Raymond has requested an award of reasonable attorney's fees incurred in connection with this appeal pursuant to paragraph 13(C) of the lease. Raymond shall submit a petition for fees and costs, with the necessary documentation, as described in Yorke Mgmt. v. Castro, 406 Mass. 17, 20, 546 N.E.2d 342 (1989), within fifteen days of rescript. Callico will be given fifteen days to respond. Callico's request for attorney's fees on appeal is denied.
1. The original lease was between Callico and BT Finance, Inc. All of BT Finance, Inc.'s, rights under the lease were subsequently assigned to Raymond, and Raymond was substituted as the plaintiff in this action.
2. More specifically, the judge multiplied the lease term by the monthly rental, which totaled $110,209.80, and then subtracted the rental payments made by Callico ($46,839.17), leaving a balance of $63,370.63 in future rent due, from which he subtracted the amount ($28,000) recovered by Raymond from the sale of the returned equipment. To the balance of $35,370.73, the judge added repossession costs ($1,288.81) for a total award of $36,659.54. Attorney's fees ($18,495) and statutory interest were added to the damages award.Although there may be some discrepancies between the figures set out in the judge's memorandum of decision and the evidence presented at trial, the parties make no argument on that basis. We, therefore, accept the figures set out by the judge.
3. Raymond argues that paragraph 17 of the lease provides that it is to be construed under the laws of New York. See Reiss v. Financial Performance Corp., 97 N.Y.2d 195, 198, 738 N.Y.S.2d 658, 764 N.E.2d 958 (2001), quoting from W.W.W. Assocs. v. Giancontieri, 77 N.Y.2d 157, 162, 565 N.Y.S.2d 440, 566 N.E.2d 639 (1990) (“when parties set down their agreement in a clear, complete document, their writing should as a rule be enforced according to its terms”). This basic principle of contract law is, in turn, based on the sound theory that “[t]he best evidence of what parties to a written agreement intend is what they say in their writing.” Greenfield v. Philles Records, Inc., 98 N.Y.2d 562, 569, 750 N.Y.S.2d 565, 780 N.E.2d 166 (2002), quoting from Slamow v. Del Col, 79 N.Y.2d 1016, 1018, 584 N.Y.S.2d 424, 594 N.E.2d 918 (1992). As stated by the court in Greenfield, supra at 569-570, 750 N.Y.S.2d 565, 780 N.E.2d 166, “if the agreement on its face is reasonably susceptible of only one meaning, a court is not free to alter the contract to reflect its personal notions of fairness and equity.” Any doubtful language in a writing is to be construed against the drafter, i.e., Raymond in the instant case. See Jacobson v. Sassower, 66 N.Y.2d 991, 993, 499 N.Y.S.2d 381, 489 N.E.2d 1283 (1985). Because Callico makes no argument to the contrary, we apply this substantially similar law of our sister State to the parties' dispute concerning the meaning of those portions of the lease pertinent to the cross appeals before us.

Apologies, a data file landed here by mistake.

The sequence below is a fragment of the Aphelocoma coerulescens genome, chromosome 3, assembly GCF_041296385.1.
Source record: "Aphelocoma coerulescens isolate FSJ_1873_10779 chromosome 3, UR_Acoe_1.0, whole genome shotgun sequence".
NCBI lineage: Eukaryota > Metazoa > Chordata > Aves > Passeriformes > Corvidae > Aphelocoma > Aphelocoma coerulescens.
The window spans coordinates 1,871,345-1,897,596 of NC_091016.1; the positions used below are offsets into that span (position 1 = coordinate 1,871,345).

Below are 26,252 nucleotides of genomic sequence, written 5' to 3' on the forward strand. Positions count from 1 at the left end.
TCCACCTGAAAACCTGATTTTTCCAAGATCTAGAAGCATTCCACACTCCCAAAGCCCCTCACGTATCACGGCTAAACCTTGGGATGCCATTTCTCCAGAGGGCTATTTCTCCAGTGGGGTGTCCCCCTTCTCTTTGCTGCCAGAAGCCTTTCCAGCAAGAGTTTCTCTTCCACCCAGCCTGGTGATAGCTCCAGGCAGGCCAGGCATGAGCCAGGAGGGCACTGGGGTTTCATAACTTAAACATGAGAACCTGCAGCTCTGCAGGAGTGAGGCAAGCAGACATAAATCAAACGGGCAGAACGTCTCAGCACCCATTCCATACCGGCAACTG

4. The judge subtracted thirty-five hours of time from the billing detail submitted by Raymond.
5. Callico maintains on appeal that Raymond made no formal request for attorney's fees, but the record demonstrates otherwise. In its opposition to Callico's motion for reconsideration, Raymond argued, inter alia, that it “should be awarded additional fees and expenses for having to respond to this motion.”
6. According to Callico, the amount of damages upon which statutory interest should have been computed is $27,838.71. This amount is derived from the monthly rental multiplied by the lease term ($110,209.80), less the amount of rental payments made by Callico ($46,839.17), less the amounts received by Raymond from the sale of the equipment returned by Callico ($28,000), less the amount of what Callico claims is unearned interest ($9,142.27), which yields a result of $26,228.46. To that amount, Callico would add Raymond's costs of repossession ($1,288.81) plus sales tax ($321.44). It is upon that consequent amount, $27,838.71, that Callico claims statutory interest should be computed. Compare note 2, supra.
7. That Raymond at one time may have offered to credit Callico with the amount now claimed to be unearned interest ($9,142.27) is immaterial to the question what is required under the lease.